The concessions assist owners of small businesses by providing relief from CGT on assets related to their business which helps them to re-invest and grow, as well as contribute to their retirement savings through the sale of the business. However, some taxpayers are able to access these concessions for assets which are unrelated to their small business, for instance through arranging their affairs so that their ownership interests in larger businesses do not count towards the tests for determining eligibility for the concessions.
The small business CGT concessions will continue to be available to small business taxpayers with aggregated turnover of less than $2m or business assets of less than $6m.
More pressure on Land Banking could be good for first home buyers. Annual levy for foreign-owned vacant residential properties is proposed
Foreign owners of vacant residential property, or property that is not genuinely available on the rental market for at least six months per year, will be charged an annual levy of at least $5,000. The annual levy will be equivalent to the relevant foreign investment application fee imposed on the property when it was acquired.
The measure will apply to persons who make a foreign investment application for residential property from 7.30pm (AEST) on 9 May 2017.
CGT main residence exemption removed for foreign and temporary residents
Individuals who are foreign or temporary tax residents will no longer have access to the CGT main residence exemption from 7.30pm (AEST) on 9 May 2017. Existing properties held before this date will be grandfathered until 30 June 2019.
Oh No the trip to Queensland could be just a holiday for some. Travel expenses related to residential rental properties proposed to be disallowed
Deductions for travel expenses related to inspecting, maintaining or collecting rent for a residential rental property will be disallowed from 1 July 2017.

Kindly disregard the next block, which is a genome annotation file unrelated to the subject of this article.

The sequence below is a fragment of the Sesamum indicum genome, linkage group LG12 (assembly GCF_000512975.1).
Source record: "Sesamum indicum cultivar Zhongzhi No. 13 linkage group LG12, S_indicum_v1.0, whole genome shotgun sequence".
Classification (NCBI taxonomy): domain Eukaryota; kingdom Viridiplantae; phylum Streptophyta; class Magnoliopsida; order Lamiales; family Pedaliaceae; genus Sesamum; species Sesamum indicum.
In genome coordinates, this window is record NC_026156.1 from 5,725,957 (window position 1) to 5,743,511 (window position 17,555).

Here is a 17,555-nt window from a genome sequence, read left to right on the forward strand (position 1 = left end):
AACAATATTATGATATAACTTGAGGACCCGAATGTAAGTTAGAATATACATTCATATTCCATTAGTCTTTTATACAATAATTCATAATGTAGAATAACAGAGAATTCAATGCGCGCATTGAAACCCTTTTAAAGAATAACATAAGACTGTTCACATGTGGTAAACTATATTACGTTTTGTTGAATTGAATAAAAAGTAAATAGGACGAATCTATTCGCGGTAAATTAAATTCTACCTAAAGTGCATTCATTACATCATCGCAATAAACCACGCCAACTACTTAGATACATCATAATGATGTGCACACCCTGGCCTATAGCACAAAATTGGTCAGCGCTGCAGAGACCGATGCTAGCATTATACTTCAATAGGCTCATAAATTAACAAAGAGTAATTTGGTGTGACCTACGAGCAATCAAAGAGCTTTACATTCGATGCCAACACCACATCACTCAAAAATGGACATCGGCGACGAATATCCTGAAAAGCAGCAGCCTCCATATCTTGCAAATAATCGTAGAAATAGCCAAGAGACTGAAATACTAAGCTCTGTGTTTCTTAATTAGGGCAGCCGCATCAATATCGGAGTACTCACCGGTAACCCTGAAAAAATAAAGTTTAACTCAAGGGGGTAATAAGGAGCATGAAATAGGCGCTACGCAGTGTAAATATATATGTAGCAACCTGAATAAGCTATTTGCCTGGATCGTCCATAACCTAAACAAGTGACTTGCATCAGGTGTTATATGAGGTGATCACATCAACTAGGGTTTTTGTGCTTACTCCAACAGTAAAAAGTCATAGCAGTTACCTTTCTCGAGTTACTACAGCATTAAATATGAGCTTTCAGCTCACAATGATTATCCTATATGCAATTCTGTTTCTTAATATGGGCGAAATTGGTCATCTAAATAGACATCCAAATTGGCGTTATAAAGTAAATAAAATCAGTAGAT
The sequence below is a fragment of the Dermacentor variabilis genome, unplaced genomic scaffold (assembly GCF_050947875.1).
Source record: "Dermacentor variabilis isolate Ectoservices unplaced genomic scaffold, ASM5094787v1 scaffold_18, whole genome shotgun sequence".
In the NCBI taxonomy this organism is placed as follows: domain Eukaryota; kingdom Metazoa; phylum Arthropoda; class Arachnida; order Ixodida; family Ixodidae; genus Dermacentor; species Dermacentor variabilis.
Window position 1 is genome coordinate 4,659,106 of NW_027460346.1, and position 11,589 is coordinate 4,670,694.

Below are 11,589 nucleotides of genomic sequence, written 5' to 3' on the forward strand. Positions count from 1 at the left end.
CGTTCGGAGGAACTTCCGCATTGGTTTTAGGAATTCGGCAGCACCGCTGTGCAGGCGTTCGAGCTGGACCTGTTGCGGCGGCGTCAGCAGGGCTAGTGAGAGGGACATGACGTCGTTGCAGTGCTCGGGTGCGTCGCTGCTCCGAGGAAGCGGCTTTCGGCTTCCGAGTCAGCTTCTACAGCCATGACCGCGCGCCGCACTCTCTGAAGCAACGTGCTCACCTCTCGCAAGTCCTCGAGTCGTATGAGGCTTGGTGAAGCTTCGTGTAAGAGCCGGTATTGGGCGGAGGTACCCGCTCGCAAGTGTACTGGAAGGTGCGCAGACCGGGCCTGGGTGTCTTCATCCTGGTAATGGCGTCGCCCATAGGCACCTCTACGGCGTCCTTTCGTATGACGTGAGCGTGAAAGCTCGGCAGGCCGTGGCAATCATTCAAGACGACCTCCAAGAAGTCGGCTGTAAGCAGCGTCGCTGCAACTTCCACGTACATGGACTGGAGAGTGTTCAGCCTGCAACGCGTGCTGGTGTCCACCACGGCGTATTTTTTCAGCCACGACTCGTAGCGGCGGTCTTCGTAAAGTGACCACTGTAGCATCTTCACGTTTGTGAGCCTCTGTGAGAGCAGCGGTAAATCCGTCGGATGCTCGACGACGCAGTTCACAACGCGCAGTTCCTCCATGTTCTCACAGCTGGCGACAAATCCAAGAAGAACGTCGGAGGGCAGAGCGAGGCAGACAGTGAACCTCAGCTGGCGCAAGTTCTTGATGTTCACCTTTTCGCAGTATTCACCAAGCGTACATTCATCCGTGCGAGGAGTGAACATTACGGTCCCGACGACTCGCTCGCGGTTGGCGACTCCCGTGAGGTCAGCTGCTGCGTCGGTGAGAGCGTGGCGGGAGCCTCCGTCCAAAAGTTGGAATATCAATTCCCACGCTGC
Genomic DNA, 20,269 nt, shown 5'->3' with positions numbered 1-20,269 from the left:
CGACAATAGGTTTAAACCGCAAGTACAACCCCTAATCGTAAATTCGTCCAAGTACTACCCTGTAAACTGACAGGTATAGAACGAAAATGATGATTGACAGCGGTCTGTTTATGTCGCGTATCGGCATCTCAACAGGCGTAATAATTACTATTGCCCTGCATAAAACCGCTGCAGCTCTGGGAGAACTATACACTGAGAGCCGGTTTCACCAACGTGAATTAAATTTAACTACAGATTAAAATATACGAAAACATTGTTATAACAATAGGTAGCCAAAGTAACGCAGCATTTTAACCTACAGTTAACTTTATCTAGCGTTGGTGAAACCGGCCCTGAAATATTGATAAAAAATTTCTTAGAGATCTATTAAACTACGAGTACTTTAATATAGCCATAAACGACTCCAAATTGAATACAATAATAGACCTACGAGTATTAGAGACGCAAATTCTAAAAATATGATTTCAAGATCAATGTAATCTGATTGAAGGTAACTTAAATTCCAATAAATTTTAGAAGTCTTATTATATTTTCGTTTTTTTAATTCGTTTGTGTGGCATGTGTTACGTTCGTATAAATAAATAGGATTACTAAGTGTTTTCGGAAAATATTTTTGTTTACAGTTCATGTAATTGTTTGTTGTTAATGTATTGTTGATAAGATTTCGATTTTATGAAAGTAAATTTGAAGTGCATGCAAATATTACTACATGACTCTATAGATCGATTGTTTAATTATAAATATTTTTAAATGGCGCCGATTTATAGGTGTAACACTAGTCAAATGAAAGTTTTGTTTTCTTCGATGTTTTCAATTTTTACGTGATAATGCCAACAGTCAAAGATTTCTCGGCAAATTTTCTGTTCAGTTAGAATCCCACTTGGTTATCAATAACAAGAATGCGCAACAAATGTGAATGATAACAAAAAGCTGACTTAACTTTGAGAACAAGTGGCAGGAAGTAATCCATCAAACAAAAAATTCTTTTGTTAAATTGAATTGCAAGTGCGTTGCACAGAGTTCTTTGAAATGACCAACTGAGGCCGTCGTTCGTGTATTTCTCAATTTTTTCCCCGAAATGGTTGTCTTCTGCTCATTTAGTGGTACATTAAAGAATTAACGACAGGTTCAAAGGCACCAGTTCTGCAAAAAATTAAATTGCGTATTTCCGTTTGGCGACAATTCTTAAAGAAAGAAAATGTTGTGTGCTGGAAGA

This is an integrity measure to address concerns that many taxpayers have been claiming travel deductions without correctly apportioning costs, or have claimed travel costs that were for private travel purposes.
This is good for Retirees. Super contributions from downsizing
A person aged 65 or over can make a non-concessional contribution into superannuation of up to $300,000 from the proceeds of selling their principal residence. They must have owned their principal residence for at least 10 years. This measure will apply from 1 July 2018 and is available to both members of a couple for the same home.
These contributions are in addition to existing rules and caps and are exempt from the age test, work test and the $1.6m total superannuation balance test for making non-concessional contributions.
Hope for First Home Buyers – Access to super for first home deposit
Individuals will be able to make voluntary contributions into their superannuation of up to $15,000 per year and $30,000 in total, to be withdrawn subsequently for a first home deposit. The contributions can be made from 1 July 2017 and must be made within an individual’s existing contribution caps.
From 1 July 2018 onwards, the individual will be able to withdraw these contributions and their associated deemed earnings for a first home deposit. The withdrawals will be taxed at an individual’s marginal tax rate, less a 30% tax offset.
Under this new first home super saver scheme, both members of a couple can take advantage of this measure to buy their first home together. The scheme is intended to provide an incentive to enable first home buyers to build savings faster for a home deposit, by accessing the tax advantages of superannuation.
So, there they are. The key changes affecting our clients in a tightly packed nutshell. Of course if you have any queries please talk to myself or fellow Partners at Paris Financial (03) 8393 1000.
Pat Mannix, Partner, Paris Financial